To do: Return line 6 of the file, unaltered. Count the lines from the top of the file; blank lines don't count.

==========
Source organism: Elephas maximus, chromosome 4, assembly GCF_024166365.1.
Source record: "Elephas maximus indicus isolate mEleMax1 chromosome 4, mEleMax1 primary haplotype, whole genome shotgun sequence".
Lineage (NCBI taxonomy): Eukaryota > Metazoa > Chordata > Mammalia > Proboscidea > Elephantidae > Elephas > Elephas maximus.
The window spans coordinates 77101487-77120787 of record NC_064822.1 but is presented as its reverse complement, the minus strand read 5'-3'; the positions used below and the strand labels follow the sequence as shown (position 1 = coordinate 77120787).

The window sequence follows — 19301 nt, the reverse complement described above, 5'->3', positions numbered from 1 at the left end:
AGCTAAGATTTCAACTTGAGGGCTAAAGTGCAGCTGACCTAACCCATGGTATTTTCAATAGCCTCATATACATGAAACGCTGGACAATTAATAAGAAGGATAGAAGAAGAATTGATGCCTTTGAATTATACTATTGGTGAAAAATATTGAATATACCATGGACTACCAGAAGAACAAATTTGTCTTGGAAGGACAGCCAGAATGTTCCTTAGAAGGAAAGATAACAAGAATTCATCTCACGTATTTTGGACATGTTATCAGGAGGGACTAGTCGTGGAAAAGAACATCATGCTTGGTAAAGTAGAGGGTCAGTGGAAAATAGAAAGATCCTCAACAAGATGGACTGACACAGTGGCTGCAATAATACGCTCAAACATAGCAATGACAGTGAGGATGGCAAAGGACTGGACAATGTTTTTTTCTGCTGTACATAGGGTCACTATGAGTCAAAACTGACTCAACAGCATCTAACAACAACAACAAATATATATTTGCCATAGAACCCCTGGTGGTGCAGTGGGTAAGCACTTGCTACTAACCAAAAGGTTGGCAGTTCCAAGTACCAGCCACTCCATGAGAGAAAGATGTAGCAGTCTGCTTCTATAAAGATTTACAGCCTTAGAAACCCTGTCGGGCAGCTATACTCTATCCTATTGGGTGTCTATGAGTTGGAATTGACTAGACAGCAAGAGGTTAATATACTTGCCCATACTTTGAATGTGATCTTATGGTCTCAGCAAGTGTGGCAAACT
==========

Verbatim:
AGCTAAGATTTCAACTTGAGGGCTAAAGTGCAGCTGACCTAACCCATGGTATTTTCAATAGCCTCATATACATGAAACGCTGGACAATTAATAAGAAGGATAGAAGAAGAATTGATGCCTTTGAATTATACTATTGGTGAAAAATATTGAATATACCATGGACTACCAGAAGAACAAATTTGTCTTGGAAGGACAGCCAGAATGTTCCTTAGAAGGAAAGATAACAAGAATTCATCTCACGTATTTTGGACATGTTATCAGGAGGGACTAGTCGTGGAAAAGAACATCATGCTTGGTAAAGTAGAGGGTCAGTGGAAAATAGAAAGATCCTCAACAAGATGGACTGACACAGTGGCTGCAATAATACGCTCAAACATAGCAATGACAGTGAGGATGGCAAAGGACTGGACAATGTTTTTTTCTGCTGTACATAGGGTCACTATGAGTCAAAACTGACTCAACAGCATCTAACAACAACAACAAATATATATTTGCCATAGAACCCCTGGTGGTGCAGTGGGTAAGCACTTGCTACTAACCAAAAGGTTGGCAGTTCCAAGTACCAGCCACTCCATGAGAGAAAGATGTAGCAGTCTGCTTCTATAAAGATTTACAGCCTTAGAAACCCTGTCGGGCAGCTATACTCTATCCTATTGGGTGTCTATGAGTTGGAATTGACTAGACAGCAAGAGGTTAATATACTTGCCCATACTTTGAATGTGATCTTATGGTCTCAGCAAGTGTGGCAAACT